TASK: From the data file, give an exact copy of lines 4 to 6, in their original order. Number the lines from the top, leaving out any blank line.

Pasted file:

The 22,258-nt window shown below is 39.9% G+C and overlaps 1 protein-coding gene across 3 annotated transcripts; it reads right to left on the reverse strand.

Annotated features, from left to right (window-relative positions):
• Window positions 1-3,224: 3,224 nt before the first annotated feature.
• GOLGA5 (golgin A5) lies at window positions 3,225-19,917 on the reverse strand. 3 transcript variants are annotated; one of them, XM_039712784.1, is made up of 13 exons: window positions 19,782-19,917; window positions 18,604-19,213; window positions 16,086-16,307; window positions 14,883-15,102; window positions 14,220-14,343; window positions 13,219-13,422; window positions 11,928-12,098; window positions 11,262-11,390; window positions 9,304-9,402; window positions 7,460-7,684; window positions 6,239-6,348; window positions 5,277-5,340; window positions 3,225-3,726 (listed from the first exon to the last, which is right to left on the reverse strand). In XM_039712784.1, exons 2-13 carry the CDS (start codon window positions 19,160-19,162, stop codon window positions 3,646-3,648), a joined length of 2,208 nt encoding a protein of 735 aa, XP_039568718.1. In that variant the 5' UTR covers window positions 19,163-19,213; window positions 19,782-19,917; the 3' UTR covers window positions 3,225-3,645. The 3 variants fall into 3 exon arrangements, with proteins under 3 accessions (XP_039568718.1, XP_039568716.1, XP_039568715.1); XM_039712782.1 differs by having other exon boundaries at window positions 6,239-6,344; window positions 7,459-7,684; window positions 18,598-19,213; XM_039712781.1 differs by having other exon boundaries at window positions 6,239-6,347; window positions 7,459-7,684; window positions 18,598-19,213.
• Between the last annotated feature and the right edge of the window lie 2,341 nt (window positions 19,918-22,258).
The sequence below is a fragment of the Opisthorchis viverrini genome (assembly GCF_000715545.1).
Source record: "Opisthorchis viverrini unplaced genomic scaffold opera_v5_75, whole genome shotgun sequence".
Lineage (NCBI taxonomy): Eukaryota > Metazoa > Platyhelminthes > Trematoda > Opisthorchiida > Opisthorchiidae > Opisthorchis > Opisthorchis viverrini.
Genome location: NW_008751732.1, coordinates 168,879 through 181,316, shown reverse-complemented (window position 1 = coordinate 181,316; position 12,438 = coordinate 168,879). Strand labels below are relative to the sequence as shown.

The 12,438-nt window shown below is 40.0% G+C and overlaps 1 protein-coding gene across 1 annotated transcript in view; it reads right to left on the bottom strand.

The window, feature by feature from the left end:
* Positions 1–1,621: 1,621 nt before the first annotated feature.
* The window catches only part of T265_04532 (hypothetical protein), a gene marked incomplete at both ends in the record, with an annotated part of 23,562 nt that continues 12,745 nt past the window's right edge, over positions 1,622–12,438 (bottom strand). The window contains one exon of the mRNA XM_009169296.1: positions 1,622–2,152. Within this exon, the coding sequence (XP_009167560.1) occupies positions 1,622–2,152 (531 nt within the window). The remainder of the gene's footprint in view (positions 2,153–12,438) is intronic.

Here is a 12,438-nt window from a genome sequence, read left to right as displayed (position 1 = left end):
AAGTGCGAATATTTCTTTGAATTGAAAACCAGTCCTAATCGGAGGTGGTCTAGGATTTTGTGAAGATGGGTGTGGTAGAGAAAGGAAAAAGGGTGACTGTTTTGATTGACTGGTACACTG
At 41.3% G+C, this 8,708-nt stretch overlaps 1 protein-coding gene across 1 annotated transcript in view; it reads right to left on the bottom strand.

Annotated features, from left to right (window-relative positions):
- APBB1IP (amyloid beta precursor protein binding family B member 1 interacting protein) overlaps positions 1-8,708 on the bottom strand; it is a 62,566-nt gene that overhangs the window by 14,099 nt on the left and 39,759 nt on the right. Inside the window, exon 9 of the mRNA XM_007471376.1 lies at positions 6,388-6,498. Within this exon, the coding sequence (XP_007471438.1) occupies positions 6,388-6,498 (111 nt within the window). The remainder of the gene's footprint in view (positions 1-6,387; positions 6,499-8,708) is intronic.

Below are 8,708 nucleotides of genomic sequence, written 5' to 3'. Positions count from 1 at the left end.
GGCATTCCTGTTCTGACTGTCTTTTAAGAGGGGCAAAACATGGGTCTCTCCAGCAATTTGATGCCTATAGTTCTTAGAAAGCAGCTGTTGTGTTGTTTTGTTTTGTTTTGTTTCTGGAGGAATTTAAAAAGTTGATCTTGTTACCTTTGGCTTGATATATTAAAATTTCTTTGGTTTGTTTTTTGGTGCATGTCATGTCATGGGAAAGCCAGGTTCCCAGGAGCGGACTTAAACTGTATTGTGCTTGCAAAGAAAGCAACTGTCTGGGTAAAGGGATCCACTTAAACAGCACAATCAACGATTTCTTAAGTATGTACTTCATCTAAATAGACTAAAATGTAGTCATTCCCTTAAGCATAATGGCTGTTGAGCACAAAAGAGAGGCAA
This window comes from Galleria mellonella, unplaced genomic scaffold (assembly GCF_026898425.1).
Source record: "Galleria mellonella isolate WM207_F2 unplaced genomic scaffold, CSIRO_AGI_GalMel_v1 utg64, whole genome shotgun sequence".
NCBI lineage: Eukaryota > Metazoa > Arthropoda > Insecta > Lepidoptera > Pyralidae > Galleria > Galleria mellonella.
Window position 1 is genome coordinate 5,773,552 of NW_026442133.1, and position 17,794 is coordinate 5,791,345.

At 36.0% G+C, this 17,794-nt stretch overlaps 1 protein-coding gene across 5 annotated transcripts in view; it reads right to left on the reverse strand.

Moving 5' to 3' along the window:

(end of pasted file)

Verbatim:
• GOLGA5 (golgin A5) lies at window positions 3,225-19,917 on the reverse strand. 3 transcript variants are annotated; one of them, XM_039712784.1, is made up of 13 exons: window positions 19,782-19,917; window positions 18,604-19,213; window positions 16,086-16,307; window positions 14,883-15,102; window positions 14,220-14,343; window positions 13,219-13,422; window positions 11,928-12,098; window positions 11,262-11,390; window positions 9,304-9,402; window positions 7,460-7,684; window positions 6,239-6,348; window positions 5,277-5,340; window positions 3,225-3,726 (listed from the first exon to the last, which is right to left on the reverse strand). In XM_039712784.1, exons 2-13 carry the CDS (start codon window positions 19,160-19,162, stop codon window positions 3,646-3,648), a joined length of 2,208 nt encoding a protein of 735 aa, XP_039568718.1. In that variant the 5' UTR covers window positions 19,163-19,213; window positions 19,782-19,917; the 3' UTR covers window positions 3,225-3,645. The 3 variants fall into 3 exon arrangements, with proteins under 3 accessions (XP_039568718.1, XP_039568716.1, XP_039568715.1); XM_039712782.1 differs by having other exon boundaries at window positions 6,239-6,344; window positions 7,459-7,684; window positions 18,598-19,213; XM_039712781.1 differs by having other exon boundaries at window positions 6,239-6,347; window positions 7,459-7,684; window positions 18,598-19,213.
• Between the last annotated feature and the right edge of the window lie 2,341 nt (window positions 19,918-22,258).
The sequence below is a fragment of the Opisthorchis viverrini genome (assembly GCF_000715545.1).